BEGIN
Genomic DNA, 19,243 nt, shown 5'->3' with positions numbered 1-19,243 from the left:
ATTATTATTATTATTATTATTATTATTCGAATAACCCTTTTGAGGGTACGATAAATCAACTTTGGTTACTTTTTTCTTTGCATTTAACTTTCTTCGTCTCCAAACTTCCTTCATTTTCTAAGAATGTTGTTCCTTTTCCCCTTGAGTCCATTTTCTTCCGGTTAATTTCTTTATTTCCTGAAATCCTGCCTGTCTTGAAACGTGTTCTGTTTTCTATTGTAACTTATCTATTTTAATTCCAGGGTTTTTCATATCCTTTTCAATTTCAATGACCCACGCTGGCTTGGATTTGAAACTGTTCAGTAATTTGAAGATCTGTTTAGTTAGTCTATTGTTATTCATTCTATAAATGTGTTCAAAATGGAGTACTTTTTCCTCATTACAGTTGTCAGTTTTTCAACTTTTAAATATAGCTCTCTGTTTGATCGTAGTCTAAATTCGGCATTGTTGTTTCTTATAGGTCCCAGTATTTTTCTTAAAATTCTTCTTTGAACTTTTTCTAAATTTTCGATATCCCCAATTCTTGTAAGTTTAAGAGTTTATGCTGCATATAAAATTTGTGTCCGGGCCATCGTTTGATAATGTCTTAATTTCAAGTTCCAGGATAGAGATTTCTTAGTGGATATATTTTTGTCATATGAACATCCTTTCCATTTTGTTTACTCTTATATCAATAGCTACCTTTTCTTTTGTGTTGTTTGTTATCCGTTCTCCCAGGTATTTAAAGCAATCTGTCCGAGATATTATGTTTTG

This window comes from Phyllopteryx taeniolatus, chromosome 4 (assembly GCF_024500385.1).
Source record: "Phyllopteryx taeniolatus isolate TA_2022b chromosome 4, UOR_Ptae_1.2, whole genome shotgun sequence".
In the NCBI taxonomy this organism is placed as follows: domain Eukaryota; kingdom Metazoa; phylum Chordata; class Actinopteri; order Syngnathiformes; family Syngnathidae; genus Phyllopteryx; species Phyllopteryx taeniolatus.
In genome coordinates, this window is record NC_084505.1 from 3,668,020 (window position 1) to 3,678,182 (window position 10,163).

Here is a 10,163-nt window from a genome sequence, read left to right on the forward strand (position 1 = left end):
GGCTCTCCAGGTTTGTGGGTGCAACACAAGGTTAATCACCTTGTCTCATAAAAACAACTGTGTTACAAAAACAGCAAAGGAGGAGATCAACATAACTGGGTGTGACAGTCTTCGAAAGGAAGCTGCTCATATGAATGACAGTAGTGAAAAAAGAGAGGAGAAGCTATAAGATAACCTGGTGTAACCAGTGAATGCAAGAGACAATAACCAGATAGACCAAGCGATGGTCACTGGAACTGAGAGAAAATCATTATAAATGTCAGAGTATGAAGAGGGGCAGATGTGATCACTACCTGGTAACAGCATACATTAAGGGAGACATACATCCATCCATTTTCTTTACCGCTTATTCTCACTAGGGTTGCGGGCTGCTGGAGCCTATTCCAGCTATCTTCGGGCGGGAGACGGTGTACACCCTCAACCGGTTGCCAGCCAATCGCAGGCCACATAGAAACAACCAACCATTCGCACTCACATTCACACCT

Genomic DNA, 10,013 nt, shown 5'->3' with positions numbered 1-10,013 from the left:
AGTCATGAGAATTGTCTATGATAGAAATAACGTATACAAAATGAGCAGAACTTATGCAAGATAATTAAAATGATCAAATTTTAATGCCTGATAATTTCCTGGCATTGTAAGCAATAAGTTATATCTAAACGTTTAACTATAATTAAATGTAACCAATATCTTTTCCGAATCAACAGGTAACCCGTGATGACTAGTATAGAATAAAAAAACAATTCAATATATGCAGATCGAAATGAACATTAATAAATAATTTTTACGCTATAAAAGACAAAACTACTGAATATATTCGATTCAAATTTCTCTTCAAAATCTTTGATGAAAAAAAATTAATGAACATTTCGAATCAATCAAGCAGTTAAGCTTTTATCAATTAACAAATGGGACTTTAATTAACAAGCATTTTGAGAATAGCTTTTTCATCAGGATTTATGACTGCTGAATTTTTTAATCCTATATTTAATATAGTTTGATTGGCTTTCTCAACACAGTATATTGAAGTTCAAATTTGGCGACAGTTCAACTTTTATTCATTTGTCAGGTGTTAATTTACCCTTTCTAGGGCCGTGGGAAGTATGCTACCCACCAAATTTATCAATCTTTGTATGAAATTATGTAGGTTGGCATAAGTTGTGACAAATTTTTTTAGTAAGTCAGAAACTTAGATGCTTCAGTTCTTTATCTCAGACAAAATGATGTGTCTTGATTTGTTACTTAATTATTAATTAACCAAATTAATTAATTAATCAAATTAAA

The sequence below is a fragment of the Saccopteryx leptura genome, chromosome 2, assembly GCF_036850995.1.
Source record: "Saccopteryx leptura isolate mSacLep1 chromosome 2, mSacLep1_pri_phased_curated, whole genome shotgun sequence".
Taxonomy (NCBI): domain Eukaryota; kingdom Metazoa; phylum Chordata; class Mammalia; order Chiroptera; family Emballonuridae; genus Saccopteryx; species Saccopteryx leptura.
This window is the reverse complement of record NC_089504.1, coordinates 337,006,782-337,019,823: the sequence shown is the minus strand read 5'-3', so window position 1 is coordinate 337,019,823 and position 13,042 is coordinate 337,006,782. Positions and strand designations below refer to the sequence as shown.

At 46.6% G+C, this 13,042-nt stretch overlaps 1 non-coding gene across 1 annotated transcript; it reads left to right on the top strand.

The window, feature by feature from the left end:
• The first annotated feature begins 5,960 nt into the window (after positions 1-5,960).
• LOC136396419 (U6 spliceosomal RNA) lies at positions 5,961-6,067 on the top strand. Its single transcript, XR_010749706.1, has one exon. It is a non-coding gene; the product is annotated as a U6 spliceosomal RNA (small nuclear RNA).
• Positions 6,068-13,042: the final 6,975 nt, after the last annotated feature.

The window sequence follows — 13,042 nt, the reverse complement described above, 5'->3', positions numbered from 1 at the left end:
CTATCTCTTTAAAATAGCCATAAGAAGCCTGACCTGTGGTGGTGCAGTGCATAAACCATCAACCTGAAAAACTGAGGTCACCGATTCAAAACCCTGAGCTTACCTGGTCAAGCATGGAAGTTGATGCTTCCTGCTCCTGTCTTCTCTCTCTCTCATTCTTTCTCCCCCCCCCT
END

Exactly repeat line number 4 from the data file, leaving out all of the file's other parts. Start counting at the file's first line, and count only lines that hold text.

Source record: "Phyllopteryx taeniolatus isolate TA_2022b chromosome 4, UOR_Ptae_1.2, whole genome shotgun sequence".